How will your company be impacted by your state’s definition of small group?

group-benefits

Our last post explained that the PACE Act was signed into law effective October 2. This means that the federally-mandated small group expansion has been repealed. Previously under the ACA, employers with up to 100 employees would have been reclassified as a “small group” effective January 1, 2016. Now, with the PACE Act, each state has the flexibility to create its own definition for small group.

On the surface this seems like good news. Employers in states that had not yet enacted any legislation on this issue can benefit from the PACE Act, adopting or holding onto the 50-employee threshold. We hope that other states recognize that increasing the definition of “small group” from 50 to 100 employees will create a hardship for many employers (as outlined in our August 18 post) and take immediate action to reconcile their laws.

However, upon closer examination, it seems that some states may not have the 50-employee small group threshold in place by January 1. Consider these facts:

  • California is one of several states, including Colorado, Connecticut, Washington, Oregon, Virginia, Vermont, Maryland, Nevada, and the District of Columbia, that passed laws redefining “small group” beginning in 2016 according to the original ACA threshold of 100 employees, to be consistent with the ACA. Now these states will need to pass new laws to bring their small group definition thresholds back down to 50, according to BenefitNews.com.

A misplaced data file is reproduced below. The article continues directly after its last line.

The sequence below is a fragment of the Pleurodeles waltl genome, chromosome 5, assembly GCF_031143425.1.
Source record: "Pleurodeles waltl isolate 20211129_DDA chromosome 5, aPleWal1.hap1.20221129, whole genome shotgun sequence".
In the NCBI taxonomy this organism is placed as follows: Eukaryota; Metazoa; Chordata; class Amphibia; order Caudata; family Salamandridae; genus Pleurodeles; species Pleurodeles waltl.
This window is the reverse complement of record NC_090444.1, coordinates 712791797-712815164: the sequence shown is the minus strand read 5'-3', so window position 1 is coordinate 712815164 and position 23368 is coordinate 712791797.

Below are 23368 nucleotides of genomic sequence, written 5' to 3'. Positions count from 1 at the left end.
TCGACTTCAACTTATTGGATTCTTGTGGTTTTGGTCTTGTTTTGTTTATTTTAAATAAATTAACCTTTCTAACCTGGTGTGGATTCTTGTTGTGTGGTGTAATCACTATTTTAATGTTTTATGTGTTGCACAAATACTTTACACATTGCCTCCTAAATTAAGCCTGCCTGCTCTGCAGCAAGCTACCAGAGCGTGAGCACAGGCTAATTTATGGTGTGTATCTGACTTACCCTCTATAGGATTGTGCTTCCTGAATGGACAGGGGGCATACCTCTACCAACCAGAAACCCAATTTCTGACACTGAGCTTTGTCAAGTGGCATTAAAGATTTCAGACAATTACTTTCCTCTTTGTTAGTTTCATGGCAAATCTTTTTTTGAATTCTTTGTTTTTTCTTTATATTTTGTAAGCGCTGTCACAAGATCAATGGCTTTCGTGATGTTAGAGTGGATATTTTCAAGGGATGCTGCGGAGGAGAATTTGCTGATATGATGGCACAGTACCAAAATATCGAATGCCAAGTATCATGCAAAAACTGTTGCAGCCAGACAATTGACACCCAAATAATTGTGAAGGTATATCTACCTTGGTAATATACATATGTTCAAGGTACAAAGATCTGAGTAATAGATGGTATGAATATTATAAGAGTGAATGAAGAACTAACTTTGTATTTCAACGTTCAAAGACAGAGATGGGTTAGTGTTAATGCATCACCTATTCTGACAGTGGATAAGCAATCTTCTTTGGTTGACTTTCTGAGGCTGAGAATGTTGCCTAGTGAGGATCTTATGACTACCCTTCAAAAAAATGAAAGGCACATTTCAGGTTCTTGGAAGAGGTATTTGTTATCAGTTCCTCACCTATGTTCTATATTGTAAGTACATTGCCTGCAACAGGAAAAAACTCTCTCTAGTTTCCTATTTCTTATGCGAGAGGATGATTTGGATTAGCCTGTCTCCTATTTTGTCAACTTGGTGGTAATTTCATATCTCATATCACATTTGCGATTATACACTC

• For California specifically, since the Legislature is currently out of session, Governor Jerry Brown would have to call a special session to change the definition in time for the scheduled January 1, 2016 change. BeaconPath’s contacts in the Capitol do not believe California will adopt this change. Also, during the Covered California board meeting last week, Executive Director Peter Lee said there does not appear to be strong political will to change back to “50 or fewer” in California. That said, it is still technically possible, so we cannot say for certain it will not impact California.
  • Despite the PACE Act, some states may choose to proceed with the original 100-employee threshold. For example, BenefitNews.com reports that Washington’s insurance commissioner prefers the 100-employee threshold.

How will your company be impacted?

We want to hear from you! Use the comment form below to share your premium increase experiences and expectations for the coming year.

Leave a Comment